Cruel Summer featuring Wudun and A Drum Solo

by Jack Diablo

Show Review: “Cruel Summer” featuring Wudun and A Drum Solo
Venue: Eclipse
Date: August 25, 2009
Normally when I plan on reviewing a show, I have the date and time clearly marked on my calendar along with all the other things I have planned for the day. It can be hectic at times but it’s practically a necessity. Maximizing the fun, as I like to call it. However, it seems that no amount of promotion or planning is ever a guarantee of a good show. In fact, more often than not, it seems the most entertaining shows are the ones you stumble upon with little to no expectations whatsoever.
I knew there was to be a show at Eclipse and although I knew it would no doubt be worth the trip, I had planned on making an early night of it. Thankfully, a friend convinced me otherwise.
Before the music started I spoke with Taylor of the band Witch Porn who was supposed to be playing. Rumors were circulating that WP had canceled, so I asked him about it. Apparently the other member of the band had quit recently, leaving young Taylor high and dry. But rather than call it quits, cancel the show and begin looking for new band-mates, he decided to play a drum solo set and just see what happened, despite the advice of a friend who told him it would be a bad idea.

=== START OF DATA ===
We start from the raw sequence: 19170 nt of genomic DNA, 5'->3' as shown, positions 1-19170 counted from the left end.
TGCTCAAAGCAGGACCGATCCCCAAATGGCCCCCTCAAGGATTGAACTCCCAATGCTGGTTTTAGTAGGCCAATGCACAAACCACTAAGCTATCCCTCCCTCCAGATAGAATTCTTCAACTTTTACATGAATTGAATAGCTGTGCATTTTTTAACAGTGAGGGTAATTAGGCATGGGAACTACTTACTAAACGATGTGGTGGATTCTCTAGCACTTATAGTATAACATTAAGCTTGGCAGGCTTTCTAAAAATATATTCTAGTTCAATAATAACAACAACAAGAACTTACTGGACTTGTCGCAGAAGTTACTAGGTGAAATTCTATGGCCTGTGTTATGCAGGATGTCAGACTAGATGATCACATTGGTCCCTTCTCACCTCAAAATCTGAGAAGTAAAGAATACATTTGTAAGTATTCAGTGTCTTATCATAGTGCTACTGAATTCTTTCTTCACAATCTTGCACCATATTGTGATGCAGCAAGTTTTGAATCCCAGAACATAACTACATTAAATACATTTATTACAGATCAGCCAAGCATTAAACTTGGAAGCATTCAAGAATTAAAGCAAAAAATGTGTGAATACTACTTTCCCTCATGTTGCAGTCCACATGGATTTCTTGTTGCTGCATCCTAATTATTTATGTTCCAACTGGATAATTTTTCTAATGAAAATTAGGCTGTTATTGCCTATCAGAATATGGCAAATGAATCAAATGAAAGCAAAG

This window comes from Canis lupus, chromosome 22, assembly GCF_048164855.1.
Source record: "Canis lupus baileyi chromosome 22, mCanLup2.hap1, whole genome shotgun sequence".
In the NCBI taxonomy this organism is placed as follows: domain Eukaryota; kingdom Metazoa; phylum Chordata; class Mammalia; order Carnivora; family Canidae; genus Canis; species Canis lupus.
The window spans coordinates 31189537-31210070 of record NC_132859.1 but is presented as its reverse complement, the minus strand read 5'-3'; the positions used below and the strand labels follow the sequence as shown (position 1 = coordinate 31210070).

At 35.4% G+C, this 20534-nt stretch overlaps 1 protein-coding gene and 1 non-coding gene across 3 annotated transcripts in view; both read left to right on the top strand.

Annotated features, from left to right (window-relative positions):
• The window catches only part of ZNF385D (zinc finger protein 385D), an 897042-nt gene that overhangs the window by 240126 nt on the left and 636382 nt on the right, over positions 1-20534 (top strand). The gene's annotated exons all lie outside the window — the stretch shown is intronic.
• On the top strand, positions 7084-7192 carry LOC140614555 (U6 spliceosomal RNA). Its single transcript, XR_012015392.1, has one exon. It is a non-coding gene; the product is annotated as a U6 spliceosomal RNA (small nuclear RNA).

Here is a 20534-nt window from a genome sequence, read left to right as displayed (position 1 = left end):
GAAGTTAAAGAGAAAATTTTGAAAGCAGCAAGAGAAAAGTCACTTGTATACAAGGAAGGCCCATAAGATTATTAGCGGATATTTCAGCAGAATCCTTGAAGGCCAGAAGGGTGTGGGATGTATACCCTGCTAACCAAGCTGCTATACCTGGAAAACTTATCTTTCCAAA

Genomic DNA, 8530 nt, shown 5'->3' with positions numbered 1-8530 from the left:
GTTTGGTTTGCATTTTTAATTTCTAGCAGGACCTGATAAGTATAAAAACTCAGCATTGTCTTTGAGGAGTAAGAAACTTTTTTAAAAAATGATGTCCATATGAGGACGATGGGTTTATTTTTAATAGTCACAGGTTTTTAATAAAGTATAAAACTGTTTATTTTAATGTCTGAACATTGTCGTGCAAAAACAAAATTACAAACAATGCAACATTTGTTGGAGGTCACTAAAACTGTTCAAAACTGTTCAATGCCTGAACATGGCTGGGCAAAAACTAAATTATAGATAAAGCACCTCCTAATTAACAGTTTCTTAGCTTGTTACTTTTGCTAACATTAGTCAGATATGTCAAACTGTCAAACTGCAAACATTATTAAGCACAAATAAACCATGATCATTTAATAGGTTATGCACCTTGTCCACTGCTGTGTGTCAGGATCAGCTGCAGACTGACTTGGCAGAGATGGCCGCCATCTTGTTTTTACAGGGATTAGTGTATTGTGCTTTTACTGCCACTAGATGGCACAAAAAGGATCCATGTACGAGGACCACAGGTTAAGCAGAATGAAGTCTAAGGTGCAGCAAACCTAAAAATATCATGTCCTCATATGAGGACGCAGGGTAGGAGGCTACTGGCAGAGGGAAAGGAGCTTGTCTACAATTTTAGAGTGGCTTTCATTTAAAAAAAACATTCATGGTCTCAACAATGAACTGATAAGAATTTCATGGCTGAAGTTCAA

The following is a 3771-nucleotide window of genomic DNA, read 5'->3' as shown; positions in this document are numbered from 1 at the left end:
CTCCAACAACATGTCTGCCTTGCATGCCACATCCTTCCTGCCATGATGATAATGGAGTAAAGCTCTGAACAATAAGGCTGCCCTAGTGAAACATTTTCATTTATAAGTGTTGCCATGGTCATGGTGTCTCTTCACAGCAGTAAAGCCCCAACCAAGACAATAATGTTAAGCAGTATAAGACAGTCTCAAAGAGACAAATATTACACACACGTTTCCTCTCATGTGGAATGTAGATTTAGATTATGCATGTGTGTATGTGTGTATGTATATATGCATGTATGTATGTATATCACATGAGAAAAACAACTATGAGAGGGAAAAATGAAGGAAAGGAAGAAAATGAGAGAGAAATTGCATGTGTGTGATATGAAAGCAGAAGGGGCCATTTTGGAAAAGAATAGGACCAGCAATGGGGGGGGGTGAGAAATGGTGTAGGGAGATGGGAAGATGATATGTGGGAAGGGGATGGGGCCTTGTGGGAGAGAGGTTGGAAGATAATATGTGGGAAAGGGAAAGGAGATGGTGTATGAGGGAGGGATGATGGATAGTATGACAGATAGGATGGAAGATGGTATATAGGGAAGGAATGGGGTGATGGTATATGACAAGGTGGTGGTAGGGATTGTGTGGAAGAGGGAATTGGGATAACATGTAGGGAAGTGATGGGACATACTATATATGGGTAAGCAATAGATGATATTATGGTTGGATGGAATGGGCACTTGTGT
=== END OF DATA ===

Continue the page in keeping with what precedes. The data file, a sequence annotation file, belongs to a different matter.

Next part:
So much for listening to your friends. The performance was a shining example of what can be done with very little. The drum solo was not an elaborate Neil Peart-style display of technical prowess, but rather simple repeating rhythms on a three-piece set. To add a little theatricality, Jeremiah of Wudun performed a little interpretive dance with a tambourine (which he broke) alongside Taylor’s drumming. It was unrehearsed, pure improvisation and all the better for it. Afterward, I noticed that the signage listed A Drum Solo and suggested that Taylor either stay with that name or make an anagram out of the letters, but no matter what – keep doing it. One usually doesn’t realize the monotony of performing songs over and over until they see something unique and original that makes even the best of shows seem a banal affair.
Wudun played next, trading the stage for the floor, as they’re known to do. Wudun’s MySpace page lists their influences as “Decay. In all senses of the word. Rot, decompose, the sound, reverb, the process, the state, the colors breakdown, etc.” and that they have no musical influences because they “create music in a vacuum.” Although their music is certainly unique (and terrific), you can definitely pick out a handful of familiar elements. Or perhaps, it’s only our brains’ desperate attempt to associate something familiar and safe with something so clearly not. I suppose their music would fall under the general umbrella of indie rock, but closer to what indie started as and should have become verses the imitators and such that have flooded the genre in the past few years.
And if original and engaging musical performances weren’t enough to make this night a good one, there was great art from the likes of Clay Doran, Squid Dust, Crystal Floyd and others gracing the walls. Art and music mixers tend to be pretty hit or miss. But with talent such as this on display, Cruel Summer hit the bulls eye.